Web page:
Biden's Virtual Summit Is Only the Beginning of Securing DemocracyNews Abroad
tags: democracy, labor, authoritarianism, internationalism, globalization
Leon Fink, senior research associate at Georgetown University’s Kalmanovitz Initiative for Labor and the Working Poor, is author of the newly-published Undoing the Liberal World Order: Progressive Ideals and the Political Realities (Columbia University Press).
Delivery trucks damaged at Amazon's Edwardsville, IL facility which was destroyed by a tornado on December 10.
Six workers were killed by the collapse of walls and part of the roof of the warehouse.
There are good things that can be said for President Biden’s virtual “Summit for Democracy,” and the best is that there should more of it. One might well quarrel about some of the countries that made the cut. The Democratic Republic of Congo fools no one by its name, Iraq and Angola fail most tests, while Bolsonaro’s Brazil and Dutarte’s Philippines have made a mockery of their nation’s better political traditions, even as a comparatively fair-performing Bolivia deserved an invitation. Still, the general thrust of the meeting is right and well-timed. The world needs more democracies, the meeting suggested, and the democracies themselves—very much including the United States—need to become more democratic.
The invitation list alone sends an unspoken rebuke to authoritarian superpowers China and Russia, while western ‘allies’ like Turkey and Hungary are duly reminded of their current fall from grace. Nor, thankfully, is the roster meant as an Honor Roll of the Elect(ed). Rather the agenda usefully focuses on what should be protected–and what improved–across a sea of world trouble spots. At a Tuesday pre-summit event focused on the role of labor unions, for example, U.S. Secretary of Labor Marty Walsh unveiled M-POWER, a new $120 million dollar investment to strengthen the bargaining power of low-wage workers worldwide, an attempt to stem abuses that, as teacher union leader Randi Weingarten described, now stretch “from Bangkok to Bessemer.”
Yet, if the summit’s impact is not to be merely symbolic and rhetorical, the Administration will have to think more carefully about what it means to adopt a democratic agenda in today’s world. Preoccupied with real security threats and equipped with the world’s most potent military machine—a situation likely further enhanced by congressional largesse in the current defense funding bill—the watchword of U.S. foreign policy for years has been crisis management rather than coordinated planning for political or economic ends. Even worse, the remedies for economic woes on offer—from the U.S., the E.U., and international agencies like the International Monetary Fund—have abandoned social planning and public sector projects for market-driven growth, in spirit and substance. The result, exacerbating deep inequalities everywhere and working-class declines in much of the West, has provided fertile ground for nativist backlash and authoritarian rule.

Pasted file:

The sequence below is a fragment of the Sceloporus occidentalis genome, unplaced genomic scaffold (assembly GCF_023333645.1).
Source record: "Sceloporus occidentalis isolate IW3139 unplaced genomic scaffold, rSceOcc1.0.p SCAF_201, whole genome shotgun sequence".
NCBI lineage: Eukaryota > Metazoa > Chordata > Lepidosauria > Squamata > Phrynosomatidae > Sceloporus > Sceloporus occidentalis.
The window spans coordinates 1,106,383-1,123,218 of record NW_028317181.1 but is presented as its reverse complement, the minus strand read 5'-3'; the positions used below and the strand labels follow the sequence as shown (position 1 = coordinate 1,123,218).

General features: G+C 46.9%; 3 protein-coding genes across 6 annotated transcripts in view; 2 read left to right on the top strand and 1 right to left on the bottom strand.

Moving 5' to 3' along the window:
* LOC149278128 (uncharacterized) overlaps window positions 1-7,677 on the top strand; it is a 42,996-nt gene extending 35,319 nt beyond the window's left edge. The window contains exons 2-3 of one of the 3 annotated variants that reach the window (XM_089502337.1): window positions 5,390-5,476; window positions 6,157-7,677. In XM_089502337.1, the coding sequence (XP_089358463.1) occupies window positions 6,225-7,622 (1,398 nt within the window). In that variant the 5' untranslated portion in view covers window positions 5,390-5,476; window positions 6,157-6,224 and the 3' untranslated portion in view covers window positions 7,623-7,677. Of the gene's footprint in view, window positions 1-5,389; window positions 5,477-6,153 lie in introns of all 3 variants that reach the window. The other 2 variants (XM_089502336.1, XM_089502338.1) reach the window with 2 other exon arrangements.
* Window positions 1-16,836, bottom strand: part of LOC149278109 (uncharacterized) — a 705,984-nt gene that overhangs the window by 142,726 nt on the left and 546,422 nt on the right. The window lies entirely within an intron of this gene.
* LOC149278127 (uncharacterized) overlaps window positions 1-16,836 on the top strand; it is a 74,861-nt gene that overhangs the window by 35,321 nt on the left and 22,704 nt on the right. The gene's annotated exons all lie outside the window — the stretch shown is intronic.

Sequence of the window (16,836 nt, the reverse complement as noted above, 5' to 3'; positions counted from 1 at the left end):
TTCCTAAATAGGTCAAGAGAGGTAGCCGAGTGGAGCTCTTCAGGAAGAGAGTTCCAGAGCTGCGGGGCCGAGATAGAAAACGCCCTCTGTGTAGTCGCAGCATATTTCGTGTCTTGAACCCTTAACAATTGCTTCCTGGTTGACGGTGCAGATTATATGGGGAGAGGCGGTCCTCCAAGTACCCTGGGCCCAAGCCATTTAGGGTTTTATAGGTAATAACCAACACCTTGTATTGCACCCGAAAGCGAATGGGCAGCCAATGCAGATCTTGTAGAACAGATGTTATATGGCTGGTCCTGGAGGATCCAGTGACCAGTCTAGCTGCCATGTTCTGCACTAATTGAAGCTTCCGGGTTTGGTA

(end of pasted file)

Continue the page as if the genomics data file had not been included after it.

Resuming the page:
The alternative—and what’s been missing so far—is a pointedly progressive developmental vision, to be cultivated with and alongside democratic partners in specific geopolitical situations. At the macro level, that means some renegotiation of the original postwar Bretton Woods bargain, that is an international trading order that balances debt relief for the Global South with some designated tariff or surtax for the maintenance of essential industries in more historically advantaged countries. At the pre-summit labor conference, Björn Böhning, Germany’s state secretary for labor and social affairs, pushed delegates to embrace a version of his own country’s “social partnership,” whereby workers’ representatives are formally recognized alongside business and government leaders in jointly addressing issues ranging from Covid to unemployment to the climate crisis.
Regional theaters, moreover, offer no shortage of opportunities to make a tangible ‘democratic’ difference. A ‘consortium of free inquiry,’ for example, should unite universities in Australia, New Zealand, and Japan with those in India, South Korea, and Taiwan. In Central America, Biden should extend a long-established bridge of friendship with Mexico and Costa Rica to newly-elected Honduras president Xiomara Castro. Castro, whose husband Manuel Zalaya was ousted by a U.S.-enabled military coup in 2009, represents a chance to re-set regional policy on a social welfarist course away from the corruption of Daniel Ortega’s one-man rule in Nicaragua on the one hand and government by drug syndicate in Guatemala on the other. Such an alliance is also the humane way to attack the roots of the region’s migrant and refugee crisis.
The futures of ever-fragile African governments hang in a precarious balance—especially with increasing Chinese influence on the continent--although deeper infrastructures of self-government in Ghana, Botswana, and South Africa provide some grounds for democratic optimism. Most immediately, however, the ‘development’ agenda there must center on a crash vaccination policy. The best international legacy of the George W. Bush era was his African Aids Relief program: Biden and his democratic allies should make good on a similar promise.
Today’s Democracy Summit offers President Biden a chance to revive the liberal-democratic impulses that marked America’s best foreign policies after World War II. FDR’s Good Neighbor Policy, Truman’s Marshall Plan, and Kennedy’s Peace Corps all found ways to mix long-term national self-interest with tangible outreach to democratic allies and solidarity with struggling peoples around the world. One can think of few equivalent visions marking U.S. foreign policy in recent years. One point of departure must be to make socio-economic aid and development an equivalent priority to military readiness. Our democratic friends may prove our own best protection abroad.
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